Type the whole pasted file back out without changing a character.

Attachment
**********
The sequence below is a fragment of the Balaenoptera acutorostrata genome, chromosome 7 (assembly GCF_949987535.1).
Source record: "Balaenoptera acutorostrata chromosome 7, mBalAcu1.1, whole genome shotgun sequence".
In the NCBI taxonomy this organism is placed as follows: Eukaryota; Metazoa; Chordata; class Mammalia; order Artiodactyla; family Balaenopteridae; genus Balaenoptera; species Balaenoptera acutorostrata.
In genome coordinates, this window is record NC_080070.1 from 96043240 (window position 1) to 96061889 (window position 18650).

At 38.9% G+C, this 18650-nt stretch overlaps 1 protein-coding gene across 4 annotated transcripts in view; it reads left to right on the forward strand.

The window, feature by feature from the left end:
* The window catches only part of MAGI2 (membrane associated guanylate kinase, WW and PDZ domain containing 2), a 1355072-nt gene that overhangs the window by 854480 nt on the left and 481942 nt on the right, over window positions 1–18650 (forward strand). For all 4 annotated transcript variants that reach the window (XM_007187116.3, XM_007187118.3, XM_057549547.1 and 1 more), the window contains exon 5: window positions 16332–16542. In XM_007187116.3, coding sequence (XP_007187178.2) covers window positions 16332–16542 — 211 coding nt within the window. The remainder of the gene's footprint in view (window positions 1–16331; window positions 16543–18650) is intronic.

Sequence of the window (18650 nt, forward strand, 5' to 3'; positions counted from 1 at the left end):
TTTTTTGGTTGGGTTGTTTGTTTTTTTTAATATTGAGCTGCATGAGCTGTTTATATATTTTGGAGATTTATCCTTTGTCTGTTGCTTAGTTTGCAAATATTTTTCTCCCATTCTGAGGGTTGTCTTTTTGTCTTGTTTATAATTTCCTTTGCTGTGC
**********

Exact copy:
The sequence below is a fragment of the Balaenoptera acutorostrata genome, chromosome 7 (assembly GCF_949987535.1).
Source record: "Balaenoptera acutorostrata chromosome 7, mBalAcu1.1, whole genome shotgun sequence".
In the NCBI taxonomy this organism is placed as follows: Eukaryota; Metazoa; Chordata; class Mammalia; order Artiodactyla; family Balaenopteridae; genus Balaenoptera; species Balaenoptera acutorostrata.
In genome coordinates, this window is record NC_080070.1 from 96043240 (window position 1) to 96061889 (window position 18650).

At 38.9% G+C, this 18650-nt stretch overlaps 1 protein-coding gene across 4 annotated transcripts in view; it reads left to right on the forward strand.

The window, feature by feature from the left end:
* The window catches only part of MAGI2 (membrane associated guanylate kinase, WW and PDZ domain containing 2), a 1355072-nt gene that overhangs the window by 854480 nt on the left and 481942 nt on the right, over window positions 1–18650 (forward strand). For all 4 annotated transcript variants that reach the window (XM_007187116.3, XM_007187118.3, XM_057549547.1 and 1 more), the window contains exon 5: window positions 16332–16542. In XM_007187116.3, coding sequence (XP_007187178.2) covers window positions 16332–16542 — 211 coding nt within the window. The remainder of the gene's footprint in view (window positions 1–16331; window positions 16543–18650) is intronic.

Sequence of the window (18650 nt, forward strand, 5' to 3'; positions counted from 1 at the left end):
TTTTTTGGTTGGGTTGTTTGTTTTTTTTAATATTGAGCTGCATGAGCTGTTTATATATTTTGGAGATTTATCCTTTGTCTGTTGCTTAGTTTGCAAATATTTTTCTCCCATTCTGAGGGTTGTCTTTTTGTCTTGTTTATAATTTCCTTTGCTGTGC